The heparanase-exposed hydrophobic sequence GAGAL that promotes the alpha helicity of lacritin's C-terminal amphipathic alpha ... The syndecans mediate cell binding, cell signaling, and cytoskeletal organization and syndecan receptors are required for ... Asundi VK, Carey DJ (Nov 1995). "Self-association of N-syndecan (syndecan-3) core protein is mediated by a novel structural ... cleaves off heparan sulfate to expose a binding site in the N-terminal region of syndecan-1's core protein. Three SDC1 elements ...
Structural heterogeneity of the core proteins of the hydrophobic cell-associated forms". J. Biol. Chem. 262 (2): 854-9. PMID ... The syndecans mediate cell binding, cell signaling, and cytoskeletal organization and syndecan receptors are required for ... syndecan-2) during mouse embryonic development". Development. 119 (3): 841-54. PMID 8187643. "Entrez Gene: SDC2 syndecan 2". ... Syndecan-2 is a protein that in humans is encoded by the SDC2 gene. The protein encoded by this gene is a transmembrane (type I ...
Syndecans 1 and 4 have been implicated in a variety of cancer types including cervical, breast, lung, and colon cancer, and ... where the Phe-43 ball fits into the conserved hydrophobic α2 and β2 domain residues. During binding with MHC-II, CD4 maintains ... HIV-1 and HIV-2 can both use the CCR8 co-receptor. The crossover of co-receptor targets for different strains and the ability ... 9 (1): S2. doi:10.1186/1479-5876-9-S1-S2. PMID 21284901. Evans, M.J., von Hahn, T., Tscherne, D.M., Syder, A.J., Panis, M., ...
To allow for the addition of the GPI anchor, glypicans have a hydrophobic domain at the C-terminus of the protein. Within 50 ... Therefore, unlike syndecans the heparan sulfate glycosaminoglycan chains attached to glypicans are located rather close to the ... with the other major family being syndecans. Six glypicans have been identified in mammals, and are referred to as GPC1 through ... In humans, glypican-1 is overexpressed in breast and brain cancers (gliomas), while glypican-3 is overexpressed in liver ...
It is stabilized by a hydrophobic core and a hydrophilic surface since it is often found inside cell cytoplasm in the formation ... doi:10.1007/s00534-009-0046-1. ISSN 0944-1166. PMID 19259612. Li A, Morton JP, Ma Y, Karim SA, Zhou Y, Faller WJ, Woodham EF, ... 162 (1): 69-80. doi:10.1016/S0002-9440(10)63799-6. ISSN 0002-9440. PMC 1851132 . PMID 12507891. Vignjevic D, Schoumacher M, ... 32 (1): 1-9. doi:10.1002/cm.970320102. ISSN 0886-1544. PMID 8674129. Yamashiro-Matsumura S, Matsumura F (April 1985). " ...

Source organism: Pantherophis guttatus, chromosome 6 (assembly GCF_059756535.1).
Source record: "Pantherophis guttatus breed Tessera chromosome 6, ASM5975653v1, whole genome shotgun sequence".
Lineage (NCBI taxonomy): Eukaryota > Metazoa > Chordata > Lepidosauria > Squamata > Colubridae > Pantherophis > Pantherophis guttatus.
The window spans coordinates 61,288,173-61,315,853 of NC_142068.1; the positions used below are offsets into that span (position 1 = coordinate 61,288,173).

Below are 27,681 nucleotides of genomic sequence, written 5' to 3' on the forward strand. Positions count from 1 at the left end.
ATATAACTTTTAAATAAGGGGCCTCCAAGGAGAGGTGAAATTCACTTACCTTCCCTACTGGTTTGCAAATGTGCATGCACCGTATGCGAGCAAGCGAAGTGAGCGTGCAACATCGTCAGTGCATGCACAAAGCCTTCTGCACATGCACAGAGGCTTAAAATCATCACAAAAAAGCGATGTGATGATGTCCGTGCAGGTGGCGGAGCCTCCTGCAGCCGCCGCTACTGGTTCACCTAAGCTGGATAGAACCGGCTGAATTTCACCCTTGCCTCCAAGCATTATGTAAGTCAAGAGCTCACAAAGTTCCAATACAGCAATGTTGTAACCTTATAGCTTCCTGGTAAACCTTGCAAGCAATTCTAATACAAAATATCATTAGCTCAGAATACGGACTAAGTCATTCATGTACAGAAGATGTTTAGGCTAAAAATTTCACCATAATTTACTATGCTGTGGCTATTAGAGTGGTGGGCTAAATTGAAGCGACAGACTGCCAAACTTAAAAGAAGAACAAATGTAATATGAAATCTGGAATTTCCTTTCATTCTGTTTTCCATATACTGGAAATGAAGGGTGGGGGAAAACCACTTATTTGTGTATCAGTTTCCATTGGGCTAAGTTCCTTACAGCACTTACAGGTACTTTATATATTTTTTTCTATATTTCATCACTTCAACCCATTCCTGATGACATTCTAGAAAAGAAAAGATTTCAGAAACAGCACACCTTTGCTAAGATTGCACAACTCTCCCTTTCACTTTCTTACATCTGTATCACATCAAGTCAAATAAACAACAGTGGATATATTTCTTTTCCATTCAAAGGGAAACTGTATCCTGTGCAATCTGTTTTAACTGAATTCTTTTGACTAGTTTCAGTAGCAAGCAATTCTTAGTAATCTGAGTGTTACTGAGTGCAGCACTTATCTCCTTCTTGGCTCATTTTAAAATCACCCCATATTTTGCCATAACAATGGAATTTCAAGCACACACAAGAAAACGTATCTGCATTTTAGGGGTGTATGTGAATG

Although some mucins are membrane-bound due to the presence of a hydrophobic membrane-spanning domain that favors retention in ... 7 (1): 29759. doi:10.3402/jom.v7.29759. ISSN 2000-2297.. *^ Li Y, Martin LD, Spizz G, Adler KB (November 2001). "MARCKS protein ... 44 Suppl 1 (1): 5-9. doi:10.1080/713713622. PMID 12952166.. *^ Midura RJ, Hascall VC (October 1996). "Bone sialoprotein--a ... Mucins are secreted as massive aggregates of proteins with molecular masses of roughly 1 to 10 million Da. Within these ...
Kida Y، Sakaguchi M، Fukuda M، Mikoshiba K، Mihara K (November 2001). "Amino acid residues before the hydrophobic region which ... inositol 1,3,4,5 tetrakisphosphate binding. • clathrin binding. • syntaxin binding. • ربط بروتيني. • calcium-dependent ... SYT2‏ (Synaptotagmin 2) هوَ بروتين يُشَفر بواسطة جين SYT2 في الإنسان.[1][2] ... Jones JM، Popma SJ، Mizuta M، Seino S، Meisler MH (March 1995). "Synaptotagmin genes on mouse chromosomes 1, 7, and 10 and ...
All syndecans have an N-terminal signal peptide, an ectodomain, a single hydrophobic transmembrane domain, and a short C- ... All syndecans are anchored to plasma membrane via a 24-25 amino acid long hydrophobic transmembrane domain, in contrast to ... The syndecans are known to form homologous oligomers that may be important for their functions. Functions of syndecan can be ... Syndecan-4 is upregulated in osteoarthritis and inhibition of syndecan-4 reduces cartilage destruction in mouse models of OA. ...